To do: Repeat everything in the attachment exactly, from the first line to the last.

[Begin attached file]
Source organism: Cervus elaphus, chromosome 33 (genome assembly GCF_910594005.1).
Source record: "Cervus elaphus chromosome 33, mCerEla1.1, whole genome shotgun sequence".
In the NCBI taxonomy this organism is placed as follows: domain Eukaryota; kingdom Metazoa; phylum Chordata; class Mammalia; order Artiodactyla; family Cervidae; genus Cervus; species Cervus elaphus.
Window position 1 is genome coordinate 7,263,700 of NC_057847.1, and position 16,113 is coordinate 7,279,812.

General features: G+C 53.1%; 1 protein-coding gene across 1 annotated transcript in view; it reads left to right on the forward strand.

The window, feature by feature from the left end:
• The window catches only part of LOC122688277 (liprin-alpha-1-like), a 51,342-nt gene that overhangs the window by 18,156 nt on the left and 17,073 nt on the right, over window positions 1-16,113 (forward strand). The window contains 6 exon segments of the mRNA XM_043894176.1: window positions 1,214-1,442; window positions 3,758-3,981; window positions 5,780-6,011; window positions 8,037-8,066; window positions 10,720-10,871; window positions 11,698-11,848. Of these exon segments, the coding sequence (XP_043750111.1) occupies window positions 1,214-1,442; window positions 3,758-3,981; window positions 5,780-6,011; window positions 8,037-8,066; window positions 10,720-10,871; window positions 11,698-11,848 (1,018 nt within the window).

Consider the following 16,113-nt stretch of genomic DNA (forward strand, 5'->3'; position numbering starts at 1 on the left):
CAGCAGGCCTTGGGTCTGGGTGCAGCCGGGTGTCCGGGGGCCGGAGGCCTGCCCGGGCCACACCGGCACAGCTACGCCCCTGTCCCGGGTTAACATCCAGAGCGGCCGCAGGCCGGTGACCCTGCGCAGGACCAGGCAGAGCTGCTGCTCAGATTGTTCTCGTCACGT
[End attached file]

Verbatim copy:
Source organism: Cervus elaphus, chromosome 33 (genome assembly GCF_910594005.1).
Source record: "Cervus elaphus chromosome 33, mCerEla1.1, whole genome shotgun sequence".
In the NCBI taxonomy this organism is placed as follows: domain Eukaryota; kingdom Metazoa; phylum Chordata; class Mammalia; order Artiodactyla; family Cervidae; genus Cervus; species Cervus elaphus.
Window position 1 is genome coordinate 7,263,700 of NC_057847.1, and position 16,113 is coordinate 7,279,812.

General features: G+C 53.1%; 1 protein-coding gene across 1 annotated transcript in view; it reads left to right on the forward strand.

The window, feature by feature from the left end:
• The window catches only part of LOC122688277 (liprin-alpha-1-like), a 51,342-nt gene that overhangs the window by 18,156 nt on the left and 17,073 nt on the right, over window positions 1-16,113 (forward strand). The window contains 6 exon segments of the mRNA XM_043894176.1: window positions 1,214-1,442; window positions 3,758-3,981; window positions 5,780-6,011; window positions 8,037-8,066; window positions 10,720-10,871; window positions 11,698-11,848. Of these exon segments, the coding sequence (XP_043750111.1) occupies window positions 1,214-1,442; window positions 3,758-3,981; window positions 5,780-6,011; window positions 8,037-8,066; window positions 10,720-10,871; window positions 11,698-11,848 (1,018 nt within the window).

Consider the following 16,113-nt stretch of genomic DNA (forward strand, 5'->3'; position numbering starts at 1 on the left):
CAGCAGGCCTTGGGTCTGGGTGCAGCCGGGTGTCCGGGGGCCGGAGGCCTGCCCGGGCCACACCGGCACAGCTACGCCCCTGTCCCGGGTTAACATCCAGAGCGGCCGCAGGCCGGTGACCCTGCGCAGGACCAGGCAGAGCTGCTGCTCAGATTGTTCTCGTCACGT